The E-Sylum:  Volume 10, Number 36, September 10, 2007, Article 10


On Friday morning I took the tube to my usual stop on Tottenham
Court Road, but turned a different direction toward the British
Museum.  I went through the main entrance on Great Russell Street,
walked up the stairs to the first floor and through the money
gallery.  A small room off to the side of the next room held the
"Illegal Tender" exhibit, and at the back of the room was what
looked like a giant steel safe door with a small window beside
it.  A young oriental woman came to the window;  I told her who
I was and that I had called yesterday about seeing some coins
today.   She ushered me in and instructed me to leave my backpack
in the nearby cloakroom.  After making sure they were allowed,
I removed my notebook, books, laptop computer, magnifier and
laptop computer.  Within a minute I was allowed in to the
Student Room.

Set up like a library reading room, there were a set of eight
tables and chairs arranged in a rectangle at the center of the
room.  Four security cameras stared down from above.  The
attendant had a desk at the front with video monitors.  His
name was Philip, and he was quite pleasant and helpful.  I
filled out a form with my name and address, and he took my
driver's license to record my identification.

I was quite unprepared other than having my copy of the Comitia
Americana book and a copy of the old 1922 guide to the exhibit
(A Guide to the Department of Coins and Medals in the British
Museum, Third Edition).  My primary goal was to see if they had
some of the Franklin medals described in the Adams-Bentley book.

I guess I don't know what I expected, but had assumed the museum
would have some sort of collection catalog handy, if not online
then some old printed index.  No such luck.  I had no way of
knowing for sure that the items I'd like to see were even in
the museum's collection.  But I asked for the 1777 and 1786
Franklin Medals and Libertas Americana medals to start.

While waiting I looked at the books shelved around the room.
Most were behind locked glass doors.  What caught my eye first
were bound volumes of "Marked Catalogues".  The earliest I
noticed were for the years 1770-75, 1776-79 and 1780-85.  Four
of the later volumes were labeled "Sale Catalogues Marked by
Young".  The first contained sales to 1818.  Subsequent volumes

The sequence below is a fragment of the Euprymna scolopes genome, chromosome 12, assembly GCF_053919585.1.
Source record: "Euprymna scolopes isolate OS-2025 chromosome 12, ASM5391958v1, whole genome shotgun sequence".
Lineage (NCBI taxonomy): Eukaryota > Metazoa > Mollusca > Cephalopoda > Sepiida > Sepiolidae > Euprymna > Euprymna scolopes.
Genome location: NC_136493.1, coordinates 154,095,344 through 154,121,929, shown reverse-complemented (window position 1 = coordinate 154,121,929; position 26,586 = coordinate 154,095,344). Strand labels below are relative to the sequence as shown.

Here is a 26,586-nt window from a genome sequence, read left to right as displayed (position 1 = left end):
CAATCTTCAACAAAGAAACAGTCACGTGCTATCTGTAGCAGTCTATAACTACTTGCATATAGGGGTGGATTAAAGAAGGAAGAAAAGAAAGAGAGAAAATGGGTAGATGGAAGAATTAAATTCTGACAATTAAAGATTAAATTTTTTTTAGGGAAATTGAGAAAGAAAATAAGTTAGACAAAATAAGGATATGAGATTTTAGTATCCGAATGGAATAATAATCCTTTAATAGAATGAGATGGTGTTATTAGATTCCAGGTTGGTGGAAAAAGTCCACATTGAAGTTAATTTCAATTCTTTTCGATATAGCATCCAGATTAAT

were for 1822-1824, 1825-1833 and 1834-1838.  There were many
shelves of these, all bound in brown cloth.

Also on the shelves were bound catalogues of the Montague Collection
1895-97.  Other sale catalogues included firms such as Sotheby's,
Spink, Christie's, Baldwin's and Galata.   While I waited another
gentleman arrived.  He asked to see "William III and George I
Ha'pennies"   A third gentleman arrived later in the morning.

Two trays were brought out for me and set on my table.  Both were
filled with medals.   The first tray held a 1777 Benjamin Franklin
of Philadelphia medal (p167 in Adams-Bentley).  I read the description
of the medal and viewed the photos to ensure I was looking at the
right piece (I was).  I also viewed the 1786 Benjamin Franklin medal
by Dupre (p179) and three different Libertas Americanas.  One stood
out for its great condition.

I leafed through Adams-Bentley and made a couple more medal requests.
I also asked for some early U.S. copper coins.  The next tray they
brought out held a gorgeous John Paul Jones Comitia Americana medal.
Although it had some very minor rubbing to high points on the reverse,
the medal was stunning - an absolutely beautiful medal with amazing
detail not only in the obverse bust of Jones but in the naval
scene on the reverse.

The Anthony Wayne medal was also quite beautiful with fabulous
detail in the battle scene.  Just like I always read a book's
bibliography, I always look at the tags stored with museum specimens.
This one included a note reading "mf't from the original die,
according to John W. Adams 20/1/2004".  Small world - it's no
coincidence, but it was interesting to see that I was treading
in John's footsteps.

The U.S. large cent tray held a number of early dates.  There
were three 1793 Wreath Cents, three 1794s and many others through
1829.  The 1793s included Sheldon numbers 9 and 11c.  The first
was a great red uncirculated piece.  The tray of Half Cents had
a high grade circulated 1793 example and a lovely red-brown 1794.
Interestingly, the tray also included eight red uncirculated
Lincoln cents from 1998-2001.

Before leaving I asked to see Jennifer Adam.   I had spoken to her
on the phone after learning of her interest in J.S.G. Boggs.  We
talked for a while about Boggs, and NBS and The E-Sylum.  I asked
if I would be able to visit the museum's numismatic library, but
she told me that although they'd bring out any book I requested,
no one is allowed to browse because the books are stored together
with the coins.   I was getting short on time, and wouldn't be
able to usefully request any books.  I had to get back to the
office to help fulfill our client's request for some additional
work.  I returned the remaining trays, packed my bags and left
the building.  What a joy it would be to be able to have more
time to view coins and medals from the collection.  I thanked
everyone, repacked my bag and headed for the door.

  Wayne Homren, Editor

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